“Real knowledge is to know the extent of one’s ignorance”
A Brief History of Telehealth Use
For over two decades many clinicians and healthcare leaders, especially in smaller health systems, smaller clinics, or behavioral health agencies have not taken telehealth (“delivering care at a distance”) seriously.
Before the Covid-19 health crisis, telehealth had a fringe existence focused on giving rural patients access to specialists at academic medical centers. In the early 2010s a few forward-thinking health system leaders recognized telehealth’s (minor) relevance and started investing in building their own telehealth expertise. Starting with video visits, some programs expanded into remote patient monitoring and store-and-forward solutions.
But for the most part, prior to the Public Health Emergency (PHE), utilization was fairly low and limited to trailblazing clinicians of the “early-adopter” kind.
And that was despite Medicare continuously adding new billing codes for telehealth reimbursement on an annual basis (though their hands were tied to lift the ban on telehealth visits originating from the patient’s home), most Medicaid programs reimbursing the basic telehealth visits and RPM, and commercial payors in most states being required to reimburse for telehealth, in some even at parity.
(A valid excuse for FQHCs and RHCs was that the rules prohibited them to provide any kind of patient care to their patients, though they were “allowed” to facilitate video visits with others, mostly academic medical centers).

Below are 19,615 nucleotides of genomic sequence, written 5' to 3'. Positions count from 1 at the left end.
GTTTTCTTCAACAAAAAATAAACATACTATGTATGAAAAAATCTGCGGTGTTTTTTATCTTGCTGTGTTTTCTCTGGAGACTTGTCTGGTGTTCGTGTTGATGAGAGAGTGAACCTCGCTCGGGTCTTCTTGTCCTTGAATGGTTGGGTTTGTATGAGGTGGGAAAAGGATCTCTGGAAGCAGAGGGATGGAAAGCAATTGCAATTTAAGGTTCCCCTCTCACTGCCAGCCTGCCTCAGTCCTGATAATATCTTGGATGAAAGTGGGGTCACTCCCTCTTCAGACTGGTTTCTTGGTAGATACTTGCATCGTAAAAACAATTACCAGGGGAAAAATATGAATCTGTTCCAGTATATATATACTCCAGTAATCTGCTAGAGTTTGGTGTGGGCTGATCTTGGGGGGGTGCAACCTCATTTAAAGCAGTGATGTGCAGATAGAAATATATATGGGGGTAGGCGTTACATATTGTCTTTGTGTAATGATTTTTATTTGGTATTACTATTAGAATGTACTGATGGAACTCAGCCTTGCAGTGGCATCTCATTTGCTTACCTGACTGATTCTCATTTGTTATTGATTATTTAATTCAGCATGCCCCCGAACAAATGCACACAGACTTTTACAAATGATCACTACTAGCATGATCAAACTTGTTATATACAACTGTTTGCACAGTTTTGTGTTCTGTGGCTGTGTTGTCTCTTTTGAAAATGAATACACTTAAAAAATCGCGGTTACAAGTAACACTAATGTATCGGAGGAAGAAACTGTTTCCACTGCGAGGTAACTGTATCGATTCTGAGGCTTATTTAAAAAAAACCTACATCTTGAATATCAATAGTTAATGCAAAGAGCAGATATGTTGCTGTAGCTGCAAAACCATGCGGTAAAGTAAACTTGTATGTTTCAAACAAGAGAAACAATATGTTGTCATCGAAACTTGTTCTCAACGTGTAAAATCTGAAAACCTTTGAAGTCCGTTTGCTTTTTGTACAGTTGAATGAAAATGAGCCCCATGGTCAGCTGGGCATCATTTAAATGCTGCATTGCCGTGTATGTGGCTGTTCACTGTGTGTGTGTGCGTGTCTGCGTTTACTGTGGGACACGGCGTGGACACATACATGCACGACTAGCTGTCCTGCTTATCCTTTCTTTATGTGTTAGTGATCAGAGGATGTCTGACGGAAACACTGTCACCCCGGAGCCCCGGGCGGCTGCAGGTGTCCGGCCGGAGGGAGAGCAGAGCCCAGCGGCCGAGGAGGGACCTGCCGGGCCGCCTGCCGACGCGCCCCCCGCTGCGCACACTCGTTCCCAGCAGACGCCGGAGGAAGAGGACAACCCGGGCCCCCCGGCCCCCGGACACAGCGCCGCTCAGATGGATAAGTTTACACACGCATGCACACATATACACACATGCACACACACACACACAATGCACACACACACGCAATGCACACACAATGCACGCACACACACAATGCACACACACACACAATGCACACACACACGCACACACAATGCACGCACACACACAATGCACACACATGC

Fast forward to March 2020 when suddenly everyone was forced to switch to telehealth – though due to the lack of clinician training on webside manners, a lack of Telehealth TechChecks to powerfully prepare patients, and a “here’s a webcam and a video software login” approach to “support & training” by IT staff, most “telehealth” visits quickly turned into (much less efficacious) phone calls.
Utilization quickly rose, then fell, then rose again during Omicron and the rise of other variants in 2021. But in 2022 the numbers (except for a number of behavioral health teams) plummeted back into the single digits as a percentage of overall visit volumes.
For the most part, many healthcare executives were (and are) completely oblivious about the actual utilization — with little to no preconceived notion what level of telehealth was “good” or “desirable” for their organization and their patient population. As they say: “Ignorance is bliss.”
The Multifold Value of Telehealth
I strongly believe that “every system is perfectly designed to get the results it gets”.
With that mindset, I further believe that the lack of attention to telehealth by healthcare leaders is simply a lack of understanding how much value telehealth can add to the bottom line.
As outlined above, many healthcare leaders think of telehealth merely as a Covid stop gap measure. Or as something that only some young millennials would want (but not their aging patient population).
With so many healthcare organizations being concerned with their financial situation, I thought it would be helpful to highlight how telehealth as a clinical tool and as a strategic tool,
So here are a few ways how telehealth can add to the bottom line by increasing revenue, avoiding losses, and decreasing expenses.